If you told me a little over a year ago that I’d be running a Magical Girl RPG, I would have told you that you were crazy. While I certainly love the genre (see Am I Magical?), I just didn’t think that I would find a group to play. Now, I’m over six months into it, and looking at running it with no end in sight. What I’d like to do is use this as an opportunity to talk about some of my theories about role playing games, and sort of guide you through my thought process. While these articles aren’t for everyone, I’m hoping that some of the gamers out there are attracted here and take a look at this and take a look at how they plan and execute their own games.
I’ll start with the basics and work up as the weeks go by, eventually presenting the fully-developed version of the game I’m running. Sound good? Good. We’ll start with the very first steps – deciding on what kind of game you want to play, and what system to play it in.
Deciding on what you want to play should be fairly easy. At any given time, I have about 4 or 5 ideas brewing of games that I would like to run. They range from survival horror to 80’s cartoon pastiche – each has a certain section of my playgroup that I think will enjoy them. The first step in deciding what kind of game you want to run really boils down to who you have to play with.
Look through your list of friends. Chances are, not all of them are going to be coming to your house on a Saturday night to play pretend. Of those that would, some favor certain genres, while others prefer certain play styles. If you’ve been playing with a playgroup for a while, you can kind of build an instinct for this. You’ll easily figure out who likes crunchy combat and who likes long, complicated intrigue. If you don’t know, ask. Ask what sort of things your players would like to do with their characters, what sorts of shows they like, and what they want out of your game. You’ll get some good answers, but that is not enough.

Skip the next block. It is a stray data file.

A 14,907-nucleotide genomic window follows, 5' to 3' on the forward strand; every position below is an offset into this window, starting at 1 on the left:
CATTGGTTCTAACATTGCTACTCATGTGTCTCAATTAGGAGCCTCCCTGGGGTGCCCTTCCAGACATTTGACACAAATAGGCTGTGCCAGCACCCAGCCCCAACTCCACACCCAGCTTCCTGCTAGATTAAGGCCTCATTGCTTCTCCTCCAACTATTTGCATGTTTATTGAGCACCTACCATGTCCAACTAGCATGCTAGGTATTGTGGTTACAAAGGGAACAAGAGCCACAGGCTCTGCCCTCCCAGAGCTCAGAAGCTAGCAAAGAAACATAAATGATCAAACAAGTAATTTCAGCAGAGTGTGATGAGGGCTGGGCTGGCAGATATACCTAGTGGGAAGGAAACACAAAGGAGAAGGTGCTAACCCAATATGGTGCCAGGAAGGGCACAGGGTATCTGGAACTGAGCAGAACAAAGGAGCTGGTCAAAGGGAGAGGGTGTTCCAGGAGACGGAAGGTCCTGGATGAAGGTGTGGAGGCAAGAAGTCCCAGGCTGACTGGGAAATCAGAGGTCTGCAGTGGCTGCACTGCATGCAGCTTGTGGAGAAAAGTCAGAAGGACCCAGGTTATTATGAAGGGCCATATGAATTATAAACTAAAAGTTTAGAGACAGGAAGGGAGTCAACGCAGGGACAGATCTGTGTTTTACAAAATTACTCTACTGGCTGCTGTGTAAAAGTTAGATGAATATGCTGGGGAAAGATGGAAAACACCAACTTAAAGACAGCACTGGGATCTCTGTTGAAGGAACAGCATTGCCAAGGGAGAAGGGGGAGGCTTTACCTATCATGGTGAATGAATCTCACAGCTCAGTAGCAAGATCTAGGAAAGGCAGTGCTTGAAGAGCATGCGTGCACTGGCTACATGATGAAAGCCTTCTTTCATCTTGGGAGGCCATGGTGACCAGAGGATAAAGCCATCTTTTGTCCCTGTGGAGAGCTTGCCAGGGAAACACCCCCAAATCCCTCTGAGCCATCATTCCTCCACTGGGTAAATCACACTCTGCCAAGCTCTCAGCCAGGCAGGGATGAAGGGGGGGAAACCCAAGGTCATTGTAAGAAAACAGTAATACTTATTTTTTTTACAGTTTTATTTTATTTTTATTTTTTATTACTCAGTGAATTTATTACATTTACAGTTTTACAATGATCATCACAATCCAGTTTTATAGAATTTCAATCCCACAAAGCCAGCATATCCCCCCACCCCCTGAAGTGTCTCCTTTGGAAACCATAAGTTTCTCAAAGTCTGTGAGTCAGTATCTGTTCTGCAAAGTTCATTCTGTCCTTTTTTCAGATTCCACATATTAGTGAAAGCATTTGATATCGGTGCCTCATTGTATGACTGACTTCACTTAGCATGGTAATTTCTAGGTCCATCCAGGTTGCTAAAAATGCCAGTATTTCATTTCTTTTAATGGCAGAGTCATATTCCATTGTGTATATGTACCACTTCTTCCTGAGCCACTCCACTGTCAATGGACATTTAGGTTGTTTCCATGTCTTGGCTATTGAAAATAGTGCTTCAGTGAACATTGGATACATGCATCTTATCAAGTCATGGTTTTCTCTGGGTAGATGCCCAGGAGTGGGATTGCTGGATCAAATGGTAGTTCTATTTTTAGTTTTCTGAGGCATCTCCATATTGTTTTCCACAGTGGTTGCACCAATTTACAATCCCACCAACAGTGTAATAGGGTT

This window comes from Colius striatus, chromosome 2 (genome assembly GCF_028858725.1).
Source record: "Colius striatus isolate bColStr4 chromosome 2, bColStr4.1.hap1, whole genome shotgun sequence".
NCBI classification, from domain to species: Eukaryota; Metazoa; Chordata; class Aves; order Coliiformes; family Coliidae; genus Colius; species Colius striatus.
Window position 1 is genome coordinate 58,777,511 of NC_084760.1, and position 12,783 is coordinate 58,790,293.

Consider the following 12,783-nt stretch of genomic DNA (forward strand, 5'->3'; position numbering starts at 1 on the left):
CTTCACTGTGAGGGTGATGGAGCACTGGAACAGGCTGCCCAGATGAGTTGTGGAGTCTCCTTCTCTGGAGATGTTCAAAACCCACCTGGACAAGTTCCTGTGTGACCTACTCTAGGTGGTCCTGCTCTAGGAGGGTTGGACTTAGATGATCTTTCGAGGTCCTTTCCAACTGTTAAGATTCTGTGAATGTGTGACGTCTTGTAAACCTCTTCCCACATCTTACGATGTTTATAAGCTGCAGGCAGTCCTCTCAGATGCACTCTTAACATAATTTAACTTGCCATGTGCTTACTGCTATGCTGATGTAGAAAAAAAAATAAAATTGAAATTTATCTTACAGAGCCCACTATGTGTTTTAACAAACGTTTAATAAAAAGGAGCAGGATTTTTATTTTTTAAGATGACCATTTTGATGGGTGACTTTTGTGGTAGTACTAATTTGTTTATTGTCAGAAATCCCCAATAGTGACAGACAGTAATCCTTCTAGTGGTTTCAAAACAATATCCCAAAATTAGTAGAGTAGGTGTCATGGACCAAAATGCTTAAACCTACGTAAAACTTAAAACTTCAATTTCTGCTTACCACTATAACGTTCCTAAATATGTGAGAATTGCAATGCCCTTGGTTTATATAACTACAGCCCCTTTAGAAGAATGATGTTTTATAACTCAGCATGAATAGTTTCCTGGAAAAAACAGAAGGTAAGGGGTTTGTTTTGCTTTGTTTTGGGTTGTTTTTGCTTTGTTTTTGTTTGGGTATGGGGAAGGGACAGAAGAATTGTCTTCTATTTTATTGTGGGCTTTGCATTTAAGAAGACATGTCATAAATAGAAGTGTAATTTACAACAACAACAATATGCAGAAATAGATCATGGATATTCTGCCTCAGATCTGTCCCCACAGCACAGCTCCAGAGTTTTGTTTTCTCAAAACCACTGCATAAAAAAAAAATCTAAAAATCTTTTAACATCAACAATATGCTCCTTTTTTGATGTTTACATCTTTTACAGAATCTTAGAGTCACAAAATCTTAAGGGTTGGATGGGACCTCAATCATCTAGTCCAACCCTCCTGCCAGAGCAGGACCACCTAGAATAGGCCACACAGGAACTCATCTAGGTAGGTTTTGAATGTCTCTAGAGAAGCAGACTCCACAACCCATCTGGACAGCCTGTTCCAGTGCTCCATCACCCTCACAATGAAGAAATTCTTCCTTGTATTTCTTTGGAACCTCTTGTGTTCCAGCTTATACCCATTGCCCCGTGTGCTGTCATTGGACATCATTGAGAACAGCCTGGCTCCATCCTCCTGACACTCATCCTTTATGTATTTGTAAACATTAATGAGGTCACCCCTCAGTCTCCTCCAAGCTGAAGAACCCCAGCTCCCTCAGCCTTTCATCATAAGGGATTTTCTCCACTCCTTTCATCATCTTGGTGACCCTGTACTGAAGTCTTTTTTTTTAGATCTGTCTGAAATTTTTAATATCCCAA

Look at yourself. Consider what you do well. Do you like creating characters? Whole worlds? Do you like thumbing through a monster manual and building encounters? Are you weak when it comes to constructing an intricate web of lies? These are all serious questions for a Game Master. You need to know what you are weak at so that you know what you need to either work on or avoid. Personally, I’m not great at intrigue. This guy is working for that guy and all of those guys tie in this way and there’s an over-arching plot of this while that other guy is trying to back stab this other dude – that’s not my strongest point. I do use intrigue like that in my plots, but I often build it as the game unfolds rather than pre-construct a whole web.
Also, look at what you want to do. If you are running something you don’t care about, you are doing it wrong.
So, by this point, you should have a rough idea of what your players want and what you want. Pitch a few ideas their way. Start matching up the ideas you have with specific game systems – lots of magic and combat, but you don’t want to build all the encounters, and your players like crunch? How about Pathfinder? A really off kilter idea with a bunch of story oriented players? Maybe QAGS? Moody story-driven campaign with middle weight mechanics? How about World of Darkness?
Long and short, no matter what you want to run and who you want to run it with, there is a system out there that you can either play straight out or adapt to what you are trying to do.
For my magical girls game, I had a group of people who were pretty much into story over anything else. I knew that the world itself would be the star, and that the story would be the focus. My players were all familiar with anime and loved magical girls, so that would work out fine. I wanted to select a system that would allow the players to fully customize what their characters could do on the fly. I wanted them to be able to throw fireballs or heal each other, and I didn’t want to flip through pages of rules to do it.
I decided on QAGS from Hex Games. I had played Hobomancer extensively with this group and it was well-received. The lite rules combined with the lack of limits on what could be done was enticing. With a genre in place, I started to consider theme, plot, and cast, which I will talk about next time.